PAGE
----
“And His mother and His brethren came; and standing without, sent unto Him, calling Him. And the multitude sat about Him; and they said to Him: Behold thy mother and thy brethren without seek for Thee.” The answer of Christ held nothing of displeasure, no hint of reproach for this affectionate family concern; rather in full appreciation of this family love, Christ invited all men to share an even deeper, more intimate, more steadfastly loyal family bond. “And answering them, He said: Who is my mother and my brethren? And looking round about on them who sat about Him, He saith: Behold my mother and my brethren. For whosoever shall do the will of God, he is my brother, and my sister, and my mother.” “The same day Jesus going out of the house, sat by the seaside” (Matt. 13:1). “…and a great multitude was gathered together unto Him, so that He went up into a ship, and sat in the sea; and all the multitude was upon the land by the seaside. And He taught them many things in parables” (Mark 4:1–2). St. Matthew here records eight of these parables couched in words of such simple beauty and dignity as to make it difficult to tear our eyes away from them; yet we miss the greater beauty, and the strong tenderness that brought forth the beauty, if we do not see the circumstances that framed these masterpieces. The Sermon on the Mount was sharply clear, forcing the mind to decisive acceptance or rejection; the parables, on the contrary, have their full beauty veiled, their meaning is to be ferreted out by the mind, caught up by the clues given, the familiarity of the material, and the implicit promises of treasures hidden in the figurative speech. The obscurity was deliberate; but it was by no means a petty mind’s instrument of niggardliness or the tantalizing patronage of a proudly superior mind. The very obscurity was a statement, in fact, of the patient concern of Christ for the least of men, an example of the most difficult of all the varieties of patience, that intellectual patience which slows the steps of wisdom’s words to the pace of a stumbling mind. The Sermon on the Mount developed the theme that had been familiar to men through all the rabbinical teaching: that righteousness is demanded of man for his salvation, that God is first in mind and heart, that love goes out beyond the furthest reaches of justice. Men would have no difficulty receiving such teaching however great their reluctance in living it. The doctrine of the parables had no such easy sailing; before it could receive a welcome from these men, an old, deeply cherished, fiercely held illusion had to be cleared from the mind of men. The parables spoke of the kingdom of heaven, the redemption by the Messiah which had been the hope of Israel for so many centuries. These men, and their masters, saw it as a lightning: stroke, confounding their enemies in a moment while they were lifted to triumphant heights of glory without delay, without effort, in a moment’s application of almighty power. Gently, patiently, delicately, the Lord set about removing this cancer of false hope from the minds and hearts of His listeners.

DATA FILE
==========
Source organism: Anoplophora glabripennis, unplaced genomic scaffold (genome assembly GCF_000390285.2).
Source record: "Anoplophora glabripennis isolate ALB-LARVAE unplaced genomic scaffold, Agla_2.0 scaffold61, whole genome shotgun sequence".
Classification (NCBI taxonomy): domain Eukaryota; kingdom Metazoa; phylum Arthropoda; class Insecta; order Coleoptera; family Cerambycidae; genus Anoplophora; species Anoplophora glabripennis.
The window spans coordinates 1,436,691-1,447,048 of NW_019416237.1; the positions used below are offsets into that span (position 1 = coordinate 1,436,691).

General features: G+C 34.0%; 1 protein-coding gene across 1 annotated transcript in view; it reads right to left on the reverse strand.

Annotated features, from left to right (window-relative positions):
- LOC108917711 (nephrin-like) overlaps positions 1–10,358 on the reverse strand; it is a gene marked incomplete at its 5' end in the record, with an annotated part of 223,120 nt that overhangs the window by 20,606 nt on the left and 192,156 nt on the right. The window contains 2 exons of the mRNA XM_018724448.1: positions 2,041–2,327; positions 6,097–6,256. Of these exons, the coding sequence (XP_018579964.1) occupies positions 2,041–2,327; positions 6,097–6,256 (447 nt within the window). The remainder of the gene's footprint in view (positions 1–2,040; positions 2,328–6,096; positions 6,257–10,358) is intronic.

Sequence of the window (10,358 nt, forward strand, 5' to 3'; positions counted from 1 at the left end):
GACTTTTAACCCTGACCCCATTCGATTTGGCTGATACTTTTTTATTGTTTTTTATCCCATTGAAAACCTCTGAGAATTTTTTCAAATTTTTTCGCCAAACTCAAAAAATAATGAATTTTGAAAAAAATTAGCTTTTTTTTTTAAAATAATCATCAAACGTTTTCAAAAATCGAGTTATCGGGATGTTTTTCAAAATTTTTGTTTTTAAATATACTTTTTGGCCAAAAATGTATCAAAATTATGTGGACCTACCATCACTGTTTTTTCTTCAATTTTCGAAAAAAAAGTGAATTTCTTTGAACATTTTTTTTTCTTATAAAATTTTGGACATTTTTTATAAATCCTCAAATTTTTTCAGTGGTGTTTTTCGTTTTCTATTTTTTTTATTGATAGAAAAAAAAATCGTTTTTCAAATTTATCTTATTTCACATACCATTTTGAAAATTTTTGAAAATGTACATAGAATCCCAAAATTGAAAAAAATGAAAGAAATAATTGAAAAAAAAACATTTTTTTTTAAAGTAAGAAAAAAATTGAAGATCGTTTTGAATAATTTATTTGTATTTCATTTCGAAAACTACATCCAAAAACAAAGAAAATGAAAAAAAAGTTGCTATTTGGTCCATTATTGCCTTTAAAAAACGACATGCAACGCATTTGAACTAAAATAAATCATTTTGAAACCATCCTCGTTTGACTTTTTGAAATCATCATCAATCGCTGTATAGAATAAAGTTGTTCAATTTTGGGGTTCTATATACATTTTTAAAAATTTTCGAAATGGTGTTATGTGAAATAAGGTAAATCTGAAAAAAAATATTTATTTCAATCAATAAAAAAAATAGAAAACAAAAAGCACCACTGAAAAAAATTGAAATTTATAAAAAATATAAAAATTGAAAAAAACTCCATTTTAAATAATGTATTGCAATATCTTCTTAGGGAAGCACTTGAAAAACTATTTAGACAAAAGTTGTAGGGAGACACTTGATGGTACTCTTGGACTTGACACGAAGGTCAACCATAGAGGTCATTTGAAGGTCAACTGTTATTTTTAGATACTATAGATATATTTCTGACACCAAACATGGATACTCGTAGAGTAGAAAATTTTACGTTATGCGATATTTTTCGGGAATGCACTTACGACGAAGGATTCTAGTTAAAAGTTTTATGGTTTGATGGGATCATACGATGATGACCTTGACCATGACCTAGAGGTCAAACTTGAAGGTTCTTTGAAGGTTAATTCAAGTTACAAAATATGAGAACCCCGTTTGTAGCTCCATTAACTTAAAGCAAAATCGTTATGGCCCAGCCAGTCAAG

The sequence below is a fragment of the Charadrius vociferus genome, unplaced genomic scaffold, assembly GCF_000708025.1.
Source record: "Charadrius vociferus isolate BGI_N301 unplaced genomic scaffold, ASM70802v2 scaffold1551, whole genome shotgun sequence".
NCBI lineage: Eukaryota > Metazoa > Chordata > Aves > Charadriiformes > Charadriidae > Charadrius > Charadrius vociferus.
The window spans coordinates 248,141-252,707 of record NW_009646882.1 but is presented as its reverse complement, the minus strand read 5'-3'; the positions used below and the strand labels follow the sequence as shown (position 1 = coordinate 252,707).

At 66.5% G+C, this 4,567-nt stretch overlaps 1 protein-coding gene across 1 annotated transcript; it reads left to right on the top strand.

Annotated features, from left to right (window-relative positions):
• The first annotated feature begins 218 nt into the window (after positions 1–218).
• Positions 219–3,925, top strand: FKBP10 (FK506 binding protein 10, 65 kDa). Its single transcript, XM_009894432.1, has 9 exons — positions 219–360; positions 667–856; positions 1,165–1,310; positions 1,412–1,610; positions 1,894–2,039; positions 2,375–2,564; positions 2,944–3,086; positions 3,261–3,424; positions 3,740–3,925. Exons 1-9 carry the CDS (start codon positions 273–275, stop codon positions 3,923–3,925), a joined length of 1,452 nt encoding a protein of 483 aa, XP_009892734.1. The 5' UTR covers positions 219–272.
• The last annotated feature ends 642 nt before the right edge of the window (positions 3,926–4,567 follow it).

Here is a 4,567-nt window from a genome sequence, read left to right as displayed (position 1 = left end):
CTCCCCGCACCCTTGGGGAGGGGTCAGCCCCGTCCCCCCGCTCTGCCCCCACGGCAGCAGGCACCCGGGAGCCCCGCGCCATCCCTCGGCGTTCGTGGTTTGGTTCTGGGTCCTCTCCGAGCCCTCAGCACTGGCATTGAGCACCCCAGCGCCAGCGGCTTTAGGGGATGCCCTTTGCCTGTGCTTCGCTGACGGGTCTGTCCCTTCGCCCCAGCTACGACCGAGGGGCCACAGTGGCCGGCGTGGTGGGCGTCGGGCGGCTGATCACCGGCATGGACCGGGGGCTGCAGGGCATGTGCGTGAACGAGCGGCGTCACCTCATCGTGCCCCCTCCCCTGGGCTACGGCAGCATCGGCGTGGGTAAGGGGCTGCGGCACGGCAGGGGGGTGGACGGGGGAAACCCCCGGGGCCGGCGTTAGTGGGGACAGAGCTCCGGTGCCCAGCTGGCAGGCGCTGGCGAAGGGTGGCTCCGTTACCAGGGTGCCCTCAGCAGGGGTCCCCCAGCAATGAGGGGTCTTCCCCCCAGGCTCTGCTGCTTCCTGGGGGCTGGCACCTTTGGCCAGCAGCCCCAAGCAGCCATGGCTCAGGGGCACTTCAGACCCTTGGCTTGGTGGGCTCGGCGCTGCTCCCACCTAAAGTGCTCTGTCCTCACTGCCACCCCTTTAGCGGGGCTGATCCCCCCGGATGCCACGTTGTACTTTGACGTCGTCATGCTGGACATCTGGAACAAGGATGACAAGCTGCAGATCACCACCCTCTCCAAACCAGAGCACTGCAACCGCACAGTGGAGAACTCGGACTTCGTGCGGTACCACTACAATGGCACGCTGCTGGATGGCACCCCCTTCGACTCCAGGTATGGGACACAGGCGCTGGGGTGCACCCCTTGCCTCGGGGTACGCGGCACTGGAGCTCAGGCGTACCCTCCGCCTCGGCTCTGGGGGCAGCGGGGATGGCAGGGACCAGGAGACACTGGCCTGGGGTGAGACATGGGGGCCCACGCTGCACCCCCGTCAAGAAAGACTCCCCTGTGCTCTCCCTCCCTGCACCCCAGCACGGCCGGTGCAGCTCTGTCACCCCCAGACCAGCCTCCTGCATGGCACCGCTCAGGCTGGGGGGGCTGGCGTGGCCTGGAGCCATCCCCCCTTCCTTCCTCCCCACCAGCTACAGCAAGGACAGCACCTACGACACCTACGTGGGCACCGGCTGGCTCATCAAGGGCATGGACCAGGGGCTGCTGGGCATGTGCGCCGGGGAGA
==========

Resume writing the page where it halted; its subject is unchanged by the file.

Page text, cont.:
Direct argument could not cut through the stubbornness of these minds. Christ’s method was the method of the parables. Each one holds out promise of hidden riches to the searching mind; with a subtlety that is yet utterly simple, each mind is drawn into taking its own steps away from error and towards the truth by pondering the familiar things now packed with meaning. No one could live in Galilee of that time and be unfamiliar with such things of the farm as the sower and the fate of his hand-scattered seed, the slow but inexorable ripening of the grain, the threat to the wheat from the cockle. Every pilgrim, in a land where everyone was a pilgrim at least once in the year, would have seen both the tiny mustard seed and its prodigious product; every housewife would know the power of leaven. In Palestine, even in recent years and certainly in the time of Christ, the one hope of safety for valuables in troubled times was a secret burial of them; treasure might well be found in any field, and many of the listeners of Christ would have taken that means to safeguard their possessions. These men, sitting by the sea shore listening to Christ’s voice coming across the water from the little boat, would know well about the pearls merchants were so eager to buy, and the nets dragged in from shallow water with their miscellaneous catch.